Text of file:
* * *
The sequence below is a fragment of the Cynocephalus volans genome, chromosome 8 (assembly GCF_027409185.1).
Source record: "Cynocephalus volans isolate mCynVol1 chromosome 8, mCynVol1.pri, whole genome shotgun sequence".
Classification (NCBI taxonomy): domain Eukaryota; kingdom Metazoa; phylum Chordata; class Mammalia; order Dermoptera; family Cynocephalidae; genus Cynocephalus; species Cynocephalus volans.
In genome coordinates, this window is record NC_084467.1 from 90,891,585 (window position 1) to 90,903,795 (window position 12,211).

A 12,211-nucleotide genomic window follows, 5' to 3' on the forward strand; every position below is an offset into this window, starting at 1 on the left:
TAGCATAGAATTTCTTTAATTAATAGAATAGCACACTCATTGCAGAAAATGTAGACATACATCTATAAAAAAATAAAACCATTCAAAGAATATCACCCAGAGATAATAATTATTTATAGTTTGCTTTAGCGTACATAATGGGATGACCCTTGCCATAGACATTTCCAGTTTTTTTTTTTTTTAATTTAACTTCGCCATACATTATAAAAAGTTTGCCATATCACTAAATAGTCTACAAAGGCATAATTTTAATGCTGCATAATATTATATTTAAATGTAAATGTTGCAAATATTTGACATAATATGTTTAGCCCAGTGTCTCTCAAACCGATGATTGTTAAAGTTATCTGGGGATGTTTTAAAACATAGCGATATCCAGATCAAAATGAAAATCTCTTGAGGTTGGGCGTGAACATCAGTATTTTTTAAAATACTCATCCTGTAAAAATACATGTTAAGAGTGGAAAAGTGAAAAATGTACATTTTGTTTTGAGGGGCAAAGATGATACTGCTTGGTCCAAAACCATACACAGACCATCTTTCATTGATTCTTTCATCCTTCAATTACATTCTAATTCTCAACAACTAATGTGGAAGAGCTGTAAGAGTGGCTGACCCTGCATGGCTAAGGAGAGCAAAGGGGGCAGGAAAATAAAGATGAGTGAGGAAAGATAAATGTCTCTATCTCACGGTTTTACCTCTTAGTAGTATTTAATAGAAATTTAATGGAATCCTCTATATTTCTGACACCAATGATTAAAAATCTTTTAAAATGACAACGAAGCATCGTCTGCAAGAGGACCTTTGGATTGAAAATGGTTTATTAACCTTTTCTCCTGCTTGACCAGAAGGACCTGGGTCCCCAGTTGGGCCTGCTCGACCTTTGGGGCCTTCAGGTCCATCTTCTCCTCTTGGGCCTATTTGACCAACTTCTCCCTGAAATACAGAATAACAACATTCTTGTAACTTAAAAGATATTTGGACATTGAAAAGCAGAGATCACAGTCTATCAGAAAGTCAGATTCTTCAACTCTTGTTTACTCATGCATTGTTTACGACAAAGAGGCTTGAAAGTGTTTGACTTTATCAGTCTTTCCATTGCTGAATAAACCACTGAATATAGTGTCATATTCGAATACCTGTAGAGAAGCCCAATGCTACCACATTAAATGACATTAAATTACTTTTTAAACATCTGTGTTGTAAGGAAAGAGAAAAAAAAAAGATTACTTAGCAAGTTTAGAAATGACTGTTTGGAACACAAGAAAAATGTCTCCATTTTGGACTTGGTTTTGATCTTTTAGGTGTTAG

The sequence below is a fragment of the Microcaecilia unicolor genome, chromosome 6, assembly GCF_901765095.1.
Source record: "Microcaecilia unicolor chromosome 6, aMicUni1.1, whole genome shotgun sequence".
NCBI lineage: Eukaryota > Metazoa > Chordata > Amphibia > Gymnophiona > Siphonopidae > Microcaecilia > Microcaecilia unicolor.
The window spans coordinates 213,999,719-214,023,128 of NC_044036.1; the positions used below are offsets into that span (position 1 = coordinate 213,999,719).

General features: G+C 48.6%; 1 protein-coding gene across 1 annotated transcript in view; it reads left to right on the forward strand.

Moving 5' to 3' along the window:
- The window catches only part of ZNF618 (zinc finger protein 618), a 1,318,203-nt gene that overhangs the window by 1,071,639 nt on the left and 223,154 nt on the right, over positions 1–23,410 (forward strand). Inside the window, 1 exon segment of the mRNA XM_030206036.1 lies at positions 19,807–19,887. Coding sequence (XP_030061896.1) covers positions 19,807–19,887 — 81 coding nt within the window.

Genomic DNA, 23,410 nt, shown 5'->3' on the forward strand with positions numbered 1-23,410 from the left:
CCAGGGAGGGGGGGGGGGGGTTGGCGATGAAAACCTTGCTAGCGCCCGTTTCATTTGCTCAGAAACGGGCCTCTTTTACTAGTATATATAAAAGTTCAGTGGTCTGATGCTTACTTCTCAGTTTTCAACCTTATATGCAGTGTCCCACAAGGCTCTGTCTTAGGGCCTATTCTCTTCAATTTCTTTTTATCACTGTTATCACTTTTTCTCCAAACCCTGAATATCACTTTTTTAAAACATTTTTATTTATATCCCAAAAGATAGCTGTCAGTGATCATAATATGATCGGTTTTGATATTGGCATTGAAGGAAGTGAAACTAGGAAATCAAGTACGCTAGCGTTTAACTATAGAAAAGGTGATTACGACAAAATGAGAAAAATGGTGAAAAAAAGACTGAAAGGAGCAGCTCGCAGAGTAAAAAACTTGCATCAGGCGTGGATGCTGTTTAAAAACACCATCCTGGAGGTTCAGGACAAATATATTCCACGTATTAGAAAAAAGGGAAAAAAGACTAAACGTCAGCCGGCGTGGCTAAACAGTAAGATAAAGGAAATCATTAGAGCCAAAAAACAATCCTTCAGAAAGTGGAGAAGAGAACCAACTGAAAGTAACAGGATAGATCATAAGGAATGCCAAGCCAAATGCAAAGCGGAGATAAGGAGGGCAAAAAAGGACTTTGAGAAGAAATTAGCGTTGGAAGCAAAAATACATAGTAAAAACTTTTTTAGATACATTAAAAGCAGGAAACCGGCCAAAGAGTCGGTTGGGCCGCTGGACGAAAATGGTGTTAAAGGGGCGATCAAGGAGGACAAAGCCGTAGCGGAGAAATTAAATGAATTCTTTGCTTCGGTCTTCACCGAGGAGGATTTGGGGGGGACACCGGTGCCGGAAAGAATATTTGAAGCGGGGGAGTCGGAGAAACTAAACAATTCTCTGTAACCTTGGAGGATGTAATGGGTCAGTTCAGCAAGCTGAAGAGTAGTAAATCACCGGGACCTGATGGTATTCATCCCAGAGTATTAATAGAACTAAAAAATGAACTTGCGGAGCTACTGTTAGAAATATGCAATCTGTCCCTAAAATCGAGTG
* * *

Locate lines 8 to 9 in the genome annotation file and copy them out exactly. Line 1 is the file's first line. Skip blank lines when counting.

Source record: "Microcaecilia unicolor chromosome 6, aMicUni1.1, whole genome shotgun sequence".
NCBI lineage: Eukaryota > Metazoa > Chordata > Amphibia > Gymnophiona > Siphonopidae > Microcaecilia > Microcaecilia unicolor.